Straight chiropractic says that if an individual has a vertebral subluxation the body will not work at its maximum potential and if that subluxation is corrected the body will work better.  We haven’t necessarily demonstrated clearly the mechanism yet.  notice, straight chiropractic does not say if they have a subluxation they will have every disease or any disease.  It does not say that if the subluxation is corrected they will get better from the effects of every disease or even any disease.  It does not even say that if the subluxation is corrected, the body will work better.  Anecdotal proofs have been occurring in thousands of chiropractic offices for almost a hundred years.  Peoples bodies have worked better after an adjustment.  So much better that on occasions they even appear to have gotten rid of the effects of some disease.  Some have had organs and systems that appeared to be working fine, start to work even better.  Others have remained healthier for longer periods of time.  Some say they think better, others they work better or play better or sleep better.  To some that is not enough to say chiropractic works.  We need clinical proof.  Here is a question.  How many people out of 100 or 1000 in a clinical experiment would have to get well or improve from a disease or a condition to prove the “theory” of chiropractic works?  (The “theory” being that the body works better without subluxations)  Answer,  One!  If one person improves slightly from one condition on only one occasion, it means their body was working better.  If that is the case then chiropractic works on every person, every time.  One person’s improvement, attributed even in part to a chiropractic adjustment, means that when you correct a subluxation, remove nerve interference, the body works better, at least to some degree.  It is not necessary to demonstrate it on one hundred or one thousand people or one hundred or a thousand conditions.  If it works for one, it works for everyone, no matter what their circumstances.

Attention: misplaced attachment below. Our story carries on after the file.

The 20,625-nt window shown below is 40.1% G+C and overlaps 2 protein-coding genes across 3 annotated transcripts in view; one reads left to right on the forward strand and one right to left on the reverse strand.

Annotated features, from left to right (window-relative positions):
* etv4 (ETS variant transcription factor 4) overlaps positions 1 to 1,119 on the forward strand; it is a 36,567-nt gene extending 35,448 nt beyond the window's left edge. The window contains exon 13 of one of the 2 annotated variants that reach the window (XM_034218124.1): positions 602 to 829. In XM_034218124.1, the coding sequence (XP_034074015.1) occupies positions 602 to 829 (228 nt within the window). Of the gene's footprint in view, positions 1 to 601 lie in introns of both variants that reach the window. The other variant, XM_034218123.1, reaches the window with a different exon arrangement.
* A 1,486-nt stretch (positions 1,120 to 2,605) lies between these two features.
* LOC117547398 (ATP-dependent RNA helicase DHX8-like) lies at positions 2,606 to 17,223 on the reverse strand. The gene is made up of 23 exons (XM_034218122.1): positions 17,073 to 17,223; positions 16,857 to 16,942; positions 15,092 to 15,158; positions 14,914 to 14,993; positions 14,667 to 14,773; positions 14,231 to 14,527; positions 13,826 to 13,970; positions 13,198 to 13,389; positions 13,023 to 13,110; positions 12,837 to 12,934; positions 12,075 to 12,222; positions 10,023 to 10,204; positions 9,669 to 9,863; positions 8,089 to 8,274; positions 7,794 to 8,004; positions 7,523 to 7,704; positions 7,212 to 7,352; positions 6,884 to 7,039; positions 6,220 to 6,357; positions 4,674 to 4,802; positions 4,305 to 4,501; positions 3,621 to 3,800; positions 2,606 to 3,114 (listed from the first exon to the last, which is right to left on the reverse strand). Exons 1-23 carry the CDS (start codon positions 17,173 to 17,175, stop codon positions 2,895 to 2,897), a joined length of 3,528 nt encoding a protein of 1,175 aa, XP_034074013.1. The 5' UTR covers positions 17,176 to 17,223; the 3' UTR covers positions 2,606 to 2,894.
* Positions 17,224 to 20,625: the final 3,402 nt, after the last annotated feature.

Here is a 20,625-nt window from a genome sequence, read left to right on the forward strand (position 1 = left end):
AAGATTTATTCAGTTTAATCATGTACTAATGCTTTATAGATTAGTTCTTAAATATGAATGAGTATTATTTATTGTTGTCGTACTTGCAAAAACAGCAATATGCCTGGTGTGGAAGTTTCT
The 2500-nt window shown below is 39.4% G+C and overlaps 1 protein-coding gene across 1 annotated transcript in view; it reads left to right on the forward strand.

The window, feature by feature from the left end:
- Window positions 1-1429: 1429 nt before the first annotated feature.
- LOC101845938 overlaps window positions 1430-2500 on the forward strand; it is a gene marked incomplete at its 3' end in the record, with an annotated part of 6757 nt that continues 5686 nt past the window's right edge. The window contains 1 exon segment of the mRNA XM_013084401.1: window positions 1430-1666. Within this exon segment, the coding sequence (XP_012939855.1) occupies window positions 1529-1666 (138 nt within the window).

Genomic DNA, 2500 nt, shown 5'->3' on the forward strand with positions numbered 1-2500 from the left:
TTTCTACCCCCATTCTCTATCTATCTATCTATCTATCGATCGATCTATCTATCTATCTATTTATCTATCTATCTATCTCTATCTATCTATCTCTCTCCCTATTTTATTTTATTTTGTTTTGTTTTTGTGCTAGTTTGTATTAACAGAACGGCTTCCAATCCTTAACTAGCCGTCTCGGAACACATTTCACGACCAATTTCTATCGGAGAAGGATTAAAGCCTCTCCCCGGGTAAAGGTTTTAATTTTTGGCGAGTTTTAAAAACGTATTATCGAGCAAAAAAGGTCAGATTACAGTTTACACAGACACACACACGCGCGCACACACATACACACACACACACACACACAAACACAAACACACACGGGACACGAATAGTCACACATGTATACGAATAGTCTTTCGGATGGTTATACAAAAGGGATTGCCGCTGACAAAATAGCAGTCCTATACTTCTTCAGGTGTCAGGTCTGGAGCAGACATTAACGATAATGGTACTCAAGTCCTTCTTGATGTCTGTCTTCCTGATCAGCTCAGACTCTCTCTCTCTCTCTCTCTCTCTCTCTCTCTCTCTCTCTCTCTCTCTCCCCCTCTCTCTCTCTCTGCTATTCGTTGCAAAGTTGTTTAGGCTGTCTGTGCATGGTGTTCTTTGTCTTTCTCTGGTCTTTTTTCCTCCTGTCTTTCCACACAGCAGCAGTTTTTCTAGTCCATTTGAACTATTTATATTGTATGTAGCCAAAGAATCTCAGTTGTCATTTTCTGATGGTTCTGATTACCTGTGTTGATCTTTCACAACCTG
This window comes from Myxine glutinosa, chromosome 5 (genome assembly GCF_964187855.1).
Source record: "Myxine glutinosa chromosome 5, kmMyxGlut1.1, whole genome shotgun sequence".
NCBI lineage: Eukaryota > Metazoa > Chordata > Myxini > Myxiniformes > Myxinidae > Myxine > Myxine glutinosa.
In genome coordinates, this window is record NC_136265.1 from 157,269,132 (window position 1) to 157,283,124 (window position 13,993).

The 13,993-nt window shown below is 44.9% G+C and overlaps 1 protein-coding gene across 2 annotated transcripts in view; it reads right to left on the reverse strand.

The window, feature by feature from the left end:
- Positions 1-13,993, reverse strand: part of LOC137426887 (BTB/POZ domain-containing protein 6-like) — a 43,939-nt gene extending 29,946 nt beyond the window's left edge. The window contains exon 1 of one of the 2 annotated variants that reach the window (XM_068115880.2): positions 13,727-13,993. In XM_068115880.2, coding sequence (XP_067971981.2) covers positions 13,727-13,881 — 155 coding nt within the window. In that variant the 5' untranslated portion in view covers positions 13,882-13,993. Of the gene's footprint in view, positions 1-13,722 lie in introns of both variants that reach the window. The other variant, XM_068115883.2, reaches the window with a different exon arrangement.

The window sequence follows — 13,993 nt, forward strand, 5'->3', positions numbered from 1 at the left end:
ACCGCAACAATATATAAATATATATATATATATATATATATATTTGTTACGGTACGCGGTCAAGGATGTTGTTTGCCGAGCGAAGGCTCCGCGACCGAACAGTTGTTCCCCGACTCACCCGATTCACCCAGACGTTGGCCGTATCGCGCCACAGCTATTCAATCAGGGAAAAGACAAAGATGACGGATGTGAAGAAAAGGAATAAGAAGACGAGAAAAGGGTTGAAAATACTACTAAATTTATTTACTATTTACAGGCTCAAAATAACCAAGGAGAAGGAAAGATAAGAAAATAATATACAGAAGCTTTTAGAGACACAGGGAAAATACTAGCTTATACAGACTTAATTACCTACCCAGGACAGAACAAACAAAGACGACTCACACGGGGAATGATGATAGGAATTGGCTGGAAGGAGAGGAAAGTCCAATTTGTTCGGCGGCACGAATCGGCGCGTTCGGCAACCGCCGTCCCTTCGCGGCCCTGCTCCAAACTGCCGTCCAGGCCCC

If chiropractic is a cure for backaches then we need clinical research.  If chiorpactic is a cure or a treatment for headaches, sinus trouble, asthma or any other disease then we need clinical research on those disease (actually on people with those disease, but then you knew that!)  The mixers need clinical research.  They are treating disease.  they all should quit practicing until they have their clinical proof.  The straights do not need clinical proof.  When D.D.  Palmer gave that first adjustment almost a century ago, he gave us all the clinical proof that we will ever need.  He demonstrated that the human body works better without nerve interference due to vertebral subluxation.  the principle that was demonstrated in Harvey Lillard is applicable to every human being “sick or healthy.”  Every member of the human race functions better after an adjustment.  That doesn’t mean we do not need research.  We need to demonstrate the biochemical effects of vertebrae on nerves just for the sake of science and medicine.  We need to research better, more effective ways to correct subluxations.  We need to research better ways of knowing when a vertebra is subluxated and when that subluxation has been corrected.